Message in a Broken Bottle: Exploring the Linux IPC Attack Surface

Conference:  BlackHat USA 2021



The presentation discusses the architecture and security features of the DBus ecosystem, with a focus on the similarities between DBus and the Minix microkernel operating system.
  • DBus is an inter-process communication system used in Linux-based systems
  • DBus messages have a binary format and include header fields, a message body, and a signature header field
  • DBus messages can be used for method calls, replies, errors, and signals
  • DBus includes security features such as ownership rules on well-known names, unique bus names, and restrictions on which methods can be called
  • The presentation highlights the similarities between DBus and the Minix microkernel operating system
  • The proliferation of config files in DBus is a potential drawback
The presenter mentions struggling to remember the locations of all the config files in DBus and predicts using the presentation as a reference in the future.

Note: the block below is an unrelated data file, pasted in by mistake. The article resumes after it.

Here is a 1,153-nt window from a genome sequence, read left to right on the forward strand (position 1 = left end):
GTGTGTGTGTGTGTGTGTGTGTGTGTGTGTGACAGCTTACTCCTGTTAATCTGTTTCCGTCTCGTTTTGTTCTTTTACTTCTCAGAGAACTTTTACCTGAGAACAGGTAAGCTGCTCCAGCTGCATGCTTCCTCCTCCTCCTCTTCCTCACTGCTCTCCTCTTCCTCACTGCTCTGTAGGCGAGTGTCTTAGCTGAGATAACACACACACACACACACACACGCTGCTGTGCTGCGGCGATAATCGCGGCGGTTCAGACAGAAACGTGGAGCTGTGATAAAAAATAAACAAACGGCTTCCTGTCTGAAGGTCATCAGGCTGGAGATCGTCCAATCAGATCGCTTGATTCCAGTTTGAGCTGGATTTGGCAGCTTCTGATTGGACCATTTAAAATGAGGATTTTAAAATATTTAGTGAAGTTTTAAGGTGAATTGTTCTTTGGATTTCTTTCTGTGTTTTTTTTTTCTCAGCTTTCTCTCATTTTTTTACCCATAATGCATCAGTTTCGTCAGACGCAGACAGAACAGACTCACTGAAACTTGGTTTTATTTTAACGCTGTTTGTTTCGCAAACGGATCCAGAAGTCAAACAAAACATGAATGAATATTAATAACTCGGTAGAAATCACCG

There might be some truth to the joke that "Linux" is what the systemd operating system used to be called. Systemd is one of several system services that run in userspace and communicate via IPC. You could almost imagine it as a micro-kernel design, where most of the operating system is implemented as userspace processes. At the heart of it all is dbus-daemon - a "message bus" that is used for IPC between systemd and other system services, such as polkit, accountsservice, UDisks2, and aptd.The D-Bus ecosystem enables unprivileged processes to communicate securely with privileged system services, often with polkit playing a key role in authorizing actions that require higher privileges. In this presentation, I will explain the basics of D-Bus and show how some of the system services, such as polkit and accountsservice, fit together. Some aspects of the architecture, particularly those relating to security, are quite subtle, so there are sometimes loopholes in the design that enable an unprivileged user to either cause a denial of service or escalate privileges. I will demo two such LPE vulnerabilities that I found during the past year.



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